Enzymotec considers the safey of PSEDGV to be supported by safety of its components: phytosterol esters and diglycerides.(4) The notifier discusses published studies for phytosterols and diglycerides. Published studies for phytosterols include: absorption, distribution, metabolism, and elimination (ADME); subchronic and chronic animal; developmental and reproductive toxicity; genotoxicity; estrogenic potential; and clinical. Published studies for diglycerides include: ADME, subchronic and chronic animal, genotoxicity, and clinical. In addition, Enzymotec describes two unpublished studies with PSEDGV, a 10-week gavage feeding study in mice (regular-grade, canola oil-based PSEDGV) and a 4-week clinical study (regular-grade, olive oil-based PSEDGV). Although these two studies were not formally designed to investigate the safety of PSEDGV, Enzymotec concludes that these studies showed no adverse effect from the consumption of PSEDGV.
Standards of Identity
In the notice, Enzymotec states its intention to use PSEDGV in several food categories for which standards of identity exist in Title 21 of the Code of Federal Regulations. We note that an ingredient that is lawfully added to food products may be used in a standardized food only if it is permitted by the applicable standard of identity.
The Food Allergen Labeling and Consumer Protection Act of 2004 (FALCPA) amends the Federal Food, Drug, and Cosmetic Act to require that the label of a food that is or contains an ingredient that bears or contains a "major food allergen" declare the presence of the allergen (section 403(w)). FALCPA defines a "major food allergen" as one of eight foods or food groups (i.e., milk, eggs, fish, Crustacean shellfish, tree nuts, peanuts, wheat, and soybeans) or a food ingredient that contains protein derived from one of those foods. Issues associated with labeling food are the responsibility of the Office of Nutritional Products, Labeling, and Dietary Supplements in the Center for Food Safety and Applied Nutrition.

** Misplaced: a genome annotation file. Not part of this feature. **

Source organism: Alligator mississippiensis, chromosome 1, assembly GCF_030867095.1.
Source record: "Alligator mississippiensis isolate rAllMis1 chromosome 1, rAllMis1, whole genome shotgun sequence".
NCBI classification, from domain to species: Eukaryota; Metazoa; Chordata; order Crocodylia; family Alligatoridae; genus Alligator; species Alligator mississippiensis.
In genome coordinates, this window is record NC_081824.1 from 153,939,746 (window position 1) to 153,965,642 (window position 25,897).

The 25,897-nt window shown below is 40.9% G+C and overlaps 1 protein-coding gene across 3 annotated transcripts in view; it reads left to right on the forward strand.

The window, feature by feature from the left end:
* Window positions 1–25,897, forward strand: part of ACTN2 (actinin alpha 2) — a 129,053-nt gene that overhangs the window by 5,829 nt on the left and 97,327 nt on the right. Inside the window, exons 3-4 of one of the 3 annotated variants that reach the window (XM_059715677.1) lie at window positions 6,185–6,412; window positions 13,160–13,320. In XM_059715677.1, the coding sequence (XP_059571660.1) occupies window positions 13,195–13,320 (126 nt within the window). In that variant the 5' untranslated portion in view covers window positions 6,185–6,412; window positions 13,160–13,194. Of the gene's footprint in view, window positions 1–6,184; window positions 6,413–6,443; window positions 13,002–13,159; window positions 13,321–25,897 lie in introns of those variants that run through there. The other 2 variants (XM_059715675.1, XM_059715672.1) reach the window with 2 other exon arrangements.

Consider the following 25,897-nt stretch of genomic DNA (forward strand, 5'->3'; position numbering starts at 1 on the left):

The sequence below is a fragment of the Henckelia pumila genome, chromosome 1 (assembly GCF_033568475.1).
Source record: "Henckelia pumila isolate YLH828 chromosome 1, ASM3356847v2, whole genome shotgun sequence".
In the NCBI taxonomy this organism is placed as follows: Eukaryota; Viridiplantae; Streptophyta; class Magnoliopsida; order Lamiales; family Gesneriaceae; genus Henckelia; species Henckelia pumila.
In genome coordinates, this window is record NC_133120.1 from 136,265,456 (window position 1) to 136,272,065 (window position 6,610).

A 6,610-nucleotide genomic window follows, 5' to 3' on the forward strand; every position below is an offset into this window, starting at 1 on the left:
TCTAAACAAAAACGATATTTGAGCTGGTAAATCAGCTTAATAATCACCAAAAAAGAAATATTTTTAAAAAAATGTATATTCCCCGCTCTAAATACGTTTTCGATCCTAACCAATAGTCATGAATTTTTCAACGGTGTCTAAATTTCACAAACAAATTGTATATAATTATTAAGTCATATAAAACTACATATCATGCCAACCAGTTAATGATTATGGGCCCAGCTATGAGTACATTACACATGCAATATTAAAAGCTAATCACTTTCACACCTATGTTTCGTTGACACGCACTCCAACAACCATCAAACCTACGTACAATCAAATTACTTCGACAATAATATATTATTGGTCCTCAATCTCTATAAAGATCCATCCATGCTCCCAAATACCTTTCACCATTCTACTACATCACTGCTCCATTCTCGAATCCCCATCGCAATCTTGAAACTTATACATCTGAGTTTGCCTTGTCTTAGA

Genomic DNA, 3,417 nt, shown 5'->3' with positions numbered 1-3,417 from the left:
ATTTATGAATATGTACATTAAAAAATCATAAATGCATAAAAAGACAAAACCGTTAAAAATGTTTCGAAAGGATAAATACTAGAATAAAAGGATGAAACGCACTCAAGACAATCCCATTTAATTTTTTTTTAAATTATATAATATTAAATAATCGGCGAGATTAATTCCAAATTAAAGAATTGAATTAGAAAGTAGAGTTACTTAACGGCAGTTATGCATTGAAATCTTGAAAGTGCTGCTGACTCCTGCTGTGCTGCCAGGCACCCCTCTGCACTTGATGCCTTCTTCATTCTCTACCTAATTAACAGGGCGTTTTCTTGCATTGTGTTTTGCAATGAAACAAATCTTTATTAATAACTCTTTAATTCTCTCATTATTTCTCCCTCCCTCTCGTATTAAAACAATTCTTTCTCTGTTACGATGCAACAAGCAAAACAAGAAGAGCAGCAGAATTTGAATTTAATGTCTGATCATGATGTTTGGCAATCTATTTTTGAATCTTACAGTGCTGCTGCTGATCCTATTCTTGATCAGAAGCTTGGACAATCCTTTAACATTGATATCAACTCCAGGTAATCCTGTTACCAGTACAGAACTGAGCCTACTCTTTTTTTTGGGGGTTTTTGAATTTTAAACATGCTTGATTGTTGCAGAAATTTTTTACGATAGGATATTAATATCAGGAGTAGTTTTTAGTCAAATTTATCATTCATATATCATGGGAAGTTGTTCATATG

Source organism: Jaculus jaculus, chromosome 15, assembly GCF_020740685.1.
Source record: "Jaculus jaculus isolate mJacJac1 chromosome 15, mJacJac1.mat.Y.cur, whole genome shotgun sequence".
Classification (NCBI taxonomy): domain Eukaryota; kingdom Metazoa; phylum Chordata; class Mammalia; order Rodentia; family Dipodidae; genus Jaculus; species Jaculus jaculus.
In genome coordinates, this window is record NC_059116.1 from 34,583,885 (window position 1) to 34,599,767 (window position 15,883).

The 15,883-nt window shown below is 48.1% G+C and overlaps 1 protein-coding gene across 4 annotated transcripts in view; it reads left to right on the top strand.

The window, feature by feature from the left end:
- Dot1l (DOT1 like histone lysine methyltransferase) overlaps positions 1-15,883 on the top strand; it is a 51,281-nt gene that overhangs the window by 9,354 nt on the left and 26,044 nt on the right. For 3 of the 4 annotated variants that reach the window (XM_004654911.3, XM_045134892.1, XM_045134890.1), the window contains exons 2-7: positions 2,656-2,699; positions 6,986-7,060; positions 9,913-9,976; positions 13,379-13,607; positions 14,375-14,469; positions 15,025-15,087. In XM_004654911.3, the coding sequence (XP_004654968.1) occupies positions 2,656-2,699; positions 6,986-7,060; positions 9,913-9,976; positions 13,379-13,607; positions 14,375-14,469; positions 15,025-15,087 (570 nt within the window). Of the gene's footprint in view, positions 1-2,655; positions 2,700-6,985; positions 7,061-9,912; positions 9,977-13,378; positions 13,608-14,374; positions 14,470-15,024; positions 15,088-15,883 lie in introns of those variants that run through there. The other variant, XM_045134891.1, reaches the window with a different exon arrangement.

Based on the information provided by Enzymotec, and other information available to FDA, the agency has no questions at this time regarding Enzymotec's conclusion that PSEDGV is GRAS under the intended conditions of use. The agency has not, however, made its own determination regarding the GRAS status of the subject use of PSEDGV. As always, it is the continuing responsibility of Enzymotec to ensure that food ingredients that the firm markets are safe, and are otherwise in compliance with all applicable legal and regulatory requirements.
In accordance with proposed 21 CFR 170.36(f), a copy of the text of this letter responding to GRN 000206, as well as a copy of the information in this notice that conforms to the information in the proposed GRAS exemption claim (proposed 21 CFR 170.36(c)(1)), is available for public review and copying on the homepage of the Office of Food Additive Safety (on the Internet at http://www.cfsan.fda.gov/~lrd/foodadd.html).
Laura M. Tarantino, Ph.D.
Office of Food Additive Safety
Center for Food Safety and Applied Nutrition
(1)The acronym "PSEDGV" denotes phytosterol esters and diglycerides produced using vegetable oils/fats as sources of fatty acids. There is a distinction between this ingredient and another ingredient produced using fish oils as sources of fatty acids. While Enzymotec's GRAS Panel reviewed both ingredients, only PSEDGV is the subject of GRN 000206.
(2)The lipase enzyme preparation from C. rugosa is the subject of GRN 000081.
(3)The notifier collectively terms the processes steam deodorization or molecular distillation as "distillation."
(4)Enzymotec notes FDA's previous responses to GRAS notices for phytosterols/phytosterol esters and diglycerides.